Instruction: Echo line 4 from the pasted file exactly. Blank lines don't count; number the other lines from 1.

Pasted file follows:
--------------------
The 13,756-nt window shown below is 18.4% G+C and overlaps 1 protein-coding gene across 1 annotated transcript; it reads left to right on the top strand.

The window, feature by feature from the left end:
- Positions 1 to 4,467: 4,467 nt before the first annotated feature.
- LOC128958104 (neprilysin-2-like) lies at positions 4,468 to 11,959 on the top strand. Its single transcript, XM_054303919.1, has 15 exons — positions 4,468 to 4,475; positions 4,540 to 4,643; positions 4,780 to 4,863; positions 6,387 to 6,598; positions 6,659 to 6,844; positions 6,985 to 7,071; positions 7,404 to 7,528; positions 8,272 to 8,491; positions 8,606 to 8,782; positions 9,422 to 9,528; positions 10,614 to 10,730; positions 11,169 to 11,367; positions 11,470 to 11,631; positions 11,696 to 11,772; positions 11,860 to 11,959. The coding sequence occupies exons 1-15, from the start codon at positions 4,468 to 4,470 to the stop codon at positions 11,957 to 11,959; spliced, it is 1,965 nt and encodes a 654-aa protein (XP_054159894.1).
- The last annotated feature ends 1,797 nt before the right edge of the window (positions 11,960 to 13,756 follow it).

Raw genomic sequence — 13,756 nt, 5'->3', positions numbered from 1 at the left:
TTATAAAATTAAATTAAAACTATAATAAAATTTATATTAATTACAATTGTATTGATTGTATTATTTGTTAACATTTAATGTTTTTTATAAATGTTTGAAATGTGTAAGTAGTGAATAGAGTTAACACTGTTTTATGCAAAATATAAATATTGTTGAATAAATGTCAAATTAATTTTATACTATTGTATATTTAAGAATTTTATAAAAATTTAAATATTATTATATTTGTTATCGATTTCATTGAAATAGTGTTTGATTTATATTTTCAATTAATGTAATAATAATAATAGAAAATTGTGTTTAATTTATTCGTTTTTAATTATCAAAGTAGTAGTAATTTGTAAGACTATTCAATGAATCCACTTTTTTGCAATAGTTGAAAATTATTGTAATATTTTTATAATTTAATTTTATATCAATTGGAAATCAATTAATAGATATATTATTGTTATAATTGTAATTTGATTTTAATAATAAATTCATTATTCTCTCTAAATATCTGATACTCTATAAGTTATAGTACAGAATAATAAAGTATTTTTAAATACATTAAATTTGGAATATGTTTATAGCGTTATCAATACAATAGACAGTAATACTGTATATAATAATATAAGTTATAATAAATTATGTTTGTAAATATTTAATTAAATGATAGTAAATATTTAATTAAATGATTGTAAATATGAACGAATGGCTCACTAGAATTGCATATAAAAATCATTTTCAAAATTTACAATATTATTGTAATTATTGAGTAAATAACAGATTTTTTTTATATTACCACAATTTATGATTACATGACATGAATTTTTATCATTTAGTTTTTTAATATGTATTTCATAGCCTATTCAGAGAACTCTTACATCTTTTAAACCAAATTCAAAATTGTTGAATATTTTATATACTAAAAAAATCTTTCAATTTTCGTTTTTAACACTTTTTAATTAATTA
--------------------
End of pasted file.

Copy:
- LOC128958104 (neprilysin-2-like) lies at positions 4,468 to 11,959 on the top strand. Its single transcript, XM_054303919.1, has 15 exons — positions 4,468 to 4,475; positions 4,540 to 4,643; positions 4,780 to 4,863; positions 6,387 to 6,598; positions 6,659 to 6,844; positions 6,985 to 7,071; positions 7,404 to 7,528; positions 8,272 to 8,491; positions 8,606 to 8,782; positions 9,422 to 9,528; positions 10,614 to 10,730; positions 11,169 to 11,367; positions 11,470 to 11,631; positions 11,696 to 11,772; positions 11,860 to 11,959. The coding sequence occupies exons 1-15, from the start codon at positions 4,468 to 4,470 to the stop codon at positions 11,957 to 11,959; spliced, it is 1,965 nt and encodes a 654-aa protein (XP_054159894.1).